Abandon Ship – If there is no way to avoid the oncoming threat of a weather event, then be ready to abandon your RV. This is especially true with tornadoes, as RVs and motor vehicles are the least safe place to take cover in the path of a twister. Things like RVs and vehicles can be replaced, especially if properly insured. The lives of you and your passengers cannot.  

Have Emergency Plan – You may not always be able to grab supplies last minute if you get stuck on the road in bad weather. Have transition items already prepared for pets and children, like carriers or leashes, to make moving easier? In addition, keeping all important documents (RV title, insurance, passports, cash, etc) all in one place or in a bag will save precious time. When RVing during hurricane season, having these items including a hurricane evacuation kit are excellent precautions. Evacuation kits cover your basic needs if you need to stay at a public shelter or another lodging that has limited

Hurricane Proofing Your RV and Seeking Shelter 

A category one hurricane can sustain windspeeds of up to 95 MPH that can overturn semi-trucks, buses, and high-profile trailers. This means you’ll have to mitigate the strong winds and anchor your RV as good as you can. If you are leaving your RV parked during a hurricane and taking shelter somewhere else, here are some tips that will better secure your camper. 

Take Important Items – The RV and vehicle titles, insurance information, birth certificates, driver’s license, and other important documents should be taken out of your RV as they may get damaged or lost if left inside. These are the exact things you’ll need in emergencies, and the last thing you want to have to find or replace after a disaster. 

Proper Parking – Unless you have strong enclosed storage space for your RV or are able to park next to a building as a wind block, your RV will have to face the full force of the storm. Park your RV on the higher ground that’s level. Have the fore or aft end facing into the oncoming wind to reduce the surface area that the wind will be pushing against. As a result, you use the aerodynamics of the RV to keep it more stable. Also, keep your RV clear from trees or any object that could easily fall on it.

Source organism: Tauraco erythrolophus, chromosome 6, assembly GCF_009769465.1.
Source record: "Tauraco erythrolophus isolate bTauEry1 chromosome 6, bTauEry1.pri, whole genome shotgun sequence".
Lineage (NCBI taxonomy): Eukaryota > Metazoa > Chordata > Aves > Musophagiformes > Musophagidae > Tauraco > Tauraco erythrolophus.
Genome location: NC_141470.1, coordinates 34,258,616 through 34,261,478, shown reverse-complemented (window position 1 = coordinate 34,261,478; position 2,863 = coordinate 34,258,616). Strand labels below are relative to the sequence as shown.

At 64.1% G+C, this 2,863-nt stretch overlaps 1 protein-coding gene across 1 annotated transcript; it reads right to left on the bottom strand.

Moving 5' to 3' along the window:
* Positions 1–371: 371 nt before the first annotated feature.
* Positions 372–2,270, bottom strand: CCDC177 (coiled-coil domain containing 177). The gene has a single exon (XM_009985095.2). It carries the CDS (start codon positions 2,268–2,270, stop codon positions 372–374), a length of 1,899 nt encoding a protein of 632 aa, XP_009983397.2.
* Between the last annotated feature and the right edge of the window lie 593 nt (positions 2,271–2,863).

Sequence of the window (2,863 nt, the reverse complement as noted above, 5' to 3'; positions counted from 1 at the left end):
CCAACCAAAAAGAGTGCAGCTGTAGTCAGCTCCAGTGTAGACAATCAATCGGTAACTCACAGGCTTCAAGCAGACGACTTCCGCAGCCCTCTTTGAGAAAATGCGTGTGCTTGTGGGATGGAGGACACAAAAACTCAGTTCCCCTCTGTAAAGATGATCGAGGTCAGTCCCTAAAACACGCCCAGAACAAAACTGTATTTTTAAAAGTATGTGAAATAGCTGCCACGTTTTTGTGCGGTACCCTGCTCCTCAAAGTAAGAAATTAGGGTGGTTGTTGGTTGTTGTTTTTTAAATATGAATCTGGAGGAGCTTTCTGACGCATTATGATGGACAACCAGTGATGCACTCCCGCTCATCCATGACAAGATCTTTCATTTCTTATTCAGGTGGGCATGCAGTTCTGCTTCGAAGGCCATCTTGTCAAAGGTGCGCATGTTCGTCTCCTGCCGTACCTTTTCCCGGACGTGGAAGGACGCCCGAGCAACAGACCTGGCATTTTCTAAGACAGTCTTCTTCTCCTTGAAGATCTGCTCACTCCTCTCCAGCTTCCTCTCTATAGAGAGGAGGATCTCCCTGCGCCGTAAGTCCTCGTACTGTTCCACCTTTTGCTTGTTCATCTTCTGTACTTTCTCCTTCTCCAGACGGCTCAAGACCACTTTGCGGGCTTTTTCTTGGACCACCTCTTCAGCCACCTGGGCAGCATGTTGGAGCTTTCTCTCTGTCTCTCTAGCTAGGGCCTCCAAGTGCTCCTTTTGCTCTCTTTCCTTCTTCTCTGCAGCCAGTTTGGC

Put Away Decorations – If your camper is more of a park model home or destination trailer, then you may have a deck with outdoor furniture and décor. Box up what you can and tie furniture to the deck, so it doesn’t blow around or away. 

Fill Your Tanks – It may be good to top off your propane and fuel. Keep gas tanks closed or off before seeking shelter. Gas stations may be out of order after a hurricane, so having some gas and diesel on hand will prove valuable, especially to power a generator or certain RV appliances. Plus, you’ll have even more water if you fill your fresh water tank beforehand. 

Stock on Supplies – If possible, gather nonperishable food, water, medicine, batteries, and other items. Stored-up supplies should last about 3-4 days, as it may take time for utilities to be restored. Then after returning from a suitable storm shelter, your RV will carry all these additional resources if it’s still there.  

Hunker Down – Keep all sliding elements and awning folded in. Board up windows, empty your black tank, fill the water tank, and tie down the RV. Adding water to your water tank gives extra weight and stability to your RV. You can even fill up all tanks with water to give more weight to help anchor your rig. Adding stabilizer jacks, wheel chocks, and RV anchors provides even more stability in high wind situations.  

Check RV Insurance – Whether you are RVing during hurricane season or leaving your camper parked at home, it’s important to check your RV insurance plan. Things like flooding, wind, and any storm-related damage that can occur need to be covered under claims. Not all insurance companies allow for “last minute” add-ons like this, so update your insurance as soon as possible to minimize your risks. 

As you can see, you can both protect your RV and enjoy a safe summer RVing anywhere. Your two greatest assets will always be caution and planning! If you are looking for help in the process, let Courvelle’s RV assist you. Being one of the best RV dealers in Louisiana, we have what you need to be prepared for RVing during hurricane season. In addition, we carry various RV parts and provide RV service for whatever rig you own. We also offer various new and used RVs for sale from popular brands like Crossroads and Braxton Creek. Contact us today for a quote or any question you may have about RVing!